In the illustrated embodiment, the image detector 110 includes a filter 114, such as a band reject filter, to remove at least a portion of any laser energy reflected from the device 104. However, the filter 114 passes to a sensor array 116 at least a portion of electromagnetic waves emitted by the device 104 in response to the stimulation of the device 104 by the laser source 102 so that the operation of the device 104 may be evaluated as a function of the photon emissions of the device while operated. It is appreciated that other types of filters may be used, depending upon the particular application. Also, the filter may be eliminated in some applications. For example, the image detector 110 may be similar to the detector 22 of
Each photosensitive element 118 is, in the illustrated embodiment, an Indium Gallium Arsenide (InGaAs) detector which is sensitive to electromagnetic radiation in the 800-1500 nm range. Other types of photosensitive elements may be used, depending upon the particular application. Thus, for example, the wavelengths to which the photosensitive elements 118 respond may vary, depending upon the particular application. The photosensitive elements 118 are cooled in a dewar flask 120 to improve sensitivity and reduce the noise level of the outputs of the elements 118. Other techniques may be used as well.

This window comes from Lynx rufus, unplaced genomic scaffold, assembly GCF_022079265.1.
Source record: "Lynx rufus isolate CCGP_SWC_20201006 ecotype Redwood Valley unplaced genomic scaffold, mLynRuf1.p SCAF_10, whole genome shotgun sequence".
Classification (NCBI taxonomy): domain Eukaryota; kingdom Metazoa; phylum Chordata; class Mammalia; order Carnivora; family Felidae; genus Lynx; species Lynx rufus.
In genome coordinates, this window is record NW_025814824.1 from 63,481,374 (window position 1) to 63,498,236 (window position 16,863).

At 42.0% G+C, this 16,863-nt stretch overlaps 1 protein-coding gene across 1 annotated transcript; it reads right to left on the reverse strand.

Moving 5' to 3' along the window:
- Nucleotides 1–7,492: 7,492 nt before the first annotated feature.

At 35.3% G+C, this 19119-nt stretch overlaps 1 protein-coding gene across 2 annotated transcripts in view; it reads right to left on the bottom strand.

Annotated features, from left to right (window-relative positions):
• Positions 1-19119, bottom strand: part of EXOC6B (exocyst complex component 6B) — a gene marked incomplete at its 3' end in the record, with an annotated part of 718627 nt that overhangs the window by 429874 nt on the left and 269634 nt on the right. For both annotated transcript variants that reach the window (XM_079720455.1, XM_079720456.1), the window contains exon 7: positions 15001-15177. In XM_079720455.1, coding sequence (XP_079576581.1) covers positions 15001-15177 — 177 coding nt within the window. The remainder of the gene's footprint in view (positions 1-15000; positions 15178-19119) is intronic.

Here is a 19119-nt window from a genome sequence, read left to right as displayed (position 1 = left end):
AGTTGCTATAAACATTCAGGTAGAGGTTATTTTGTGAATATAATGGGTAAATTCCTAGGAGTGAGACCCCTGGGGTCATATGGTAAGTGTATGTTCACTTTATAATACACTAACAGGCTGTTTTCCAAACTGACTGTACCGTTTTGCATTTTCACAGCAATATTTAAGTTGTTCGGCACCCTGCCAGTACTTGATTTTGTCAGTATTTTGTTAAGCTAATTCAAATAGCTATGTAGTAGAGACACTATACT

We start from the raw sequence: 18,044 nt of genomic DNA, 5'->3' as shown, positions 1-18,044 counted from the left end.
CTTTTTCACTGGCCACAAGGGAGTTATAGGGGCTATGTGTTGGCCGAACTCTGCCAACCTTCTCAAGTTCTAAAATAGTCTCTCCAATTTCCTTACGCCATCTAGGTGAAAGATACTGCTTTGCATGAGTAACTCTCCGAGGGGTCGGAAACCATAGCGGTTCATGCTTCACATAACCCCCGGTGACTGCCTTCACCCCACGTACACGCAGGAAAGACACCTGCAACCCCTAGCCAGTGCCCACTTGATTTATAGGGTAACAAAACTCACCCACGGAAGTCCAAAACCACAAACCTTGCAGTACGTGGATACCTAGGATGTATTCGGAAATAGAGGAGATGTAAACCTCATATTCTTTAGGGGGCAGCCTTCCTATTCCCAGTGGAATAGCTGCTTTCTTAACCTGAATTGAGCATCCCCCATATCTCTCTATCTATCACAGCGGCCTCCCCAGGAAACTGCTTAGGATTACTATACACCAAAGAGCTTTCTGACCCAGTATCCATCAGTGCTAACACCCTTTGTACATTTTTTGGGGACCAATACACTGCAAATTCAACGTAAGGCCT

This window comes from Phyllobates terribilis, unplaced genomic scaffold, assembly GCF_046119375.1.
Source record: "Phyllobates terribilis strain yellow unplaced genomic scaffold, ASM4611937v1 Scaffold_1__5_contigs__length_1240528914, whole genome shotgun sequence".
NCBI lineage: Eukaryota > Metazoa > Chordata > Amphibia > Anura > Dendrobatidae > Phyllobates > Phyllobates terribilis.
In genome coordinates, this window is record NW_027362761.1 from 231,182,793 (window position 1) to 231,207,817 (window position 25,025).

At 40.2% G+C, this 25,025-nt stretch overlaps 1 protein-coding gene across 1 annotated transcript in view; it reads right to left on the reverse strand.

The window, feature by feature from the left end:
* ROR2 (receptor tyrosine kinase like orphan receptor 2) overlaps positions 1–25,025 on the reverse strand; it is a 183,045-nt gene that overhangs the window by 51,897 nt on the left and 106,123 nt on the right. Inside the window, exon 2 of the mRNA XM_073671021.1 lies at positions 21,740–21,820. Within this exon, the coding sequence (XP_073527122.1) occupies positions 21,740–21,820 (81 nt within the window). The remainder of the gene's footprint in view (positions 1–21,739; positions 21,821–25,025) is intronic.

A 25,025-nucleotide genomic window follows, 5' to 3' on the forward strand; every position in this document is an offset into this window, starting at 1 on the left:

In the illustrated embodiment, the tool 100 further comprises an optical apparatus 130 which includes a lens 132 which permits the laser beam 103 to be focused onto a particular portion of the device 104 under test. In the illustrated embodiment, the lens 132 is a Nikon objective 0.85 na (100×) lens. Another suitable lens is a liquid immersion 200×, 1.4 na objective lens. It is appreciated that other types of lenses may be used, depending upon the particular application.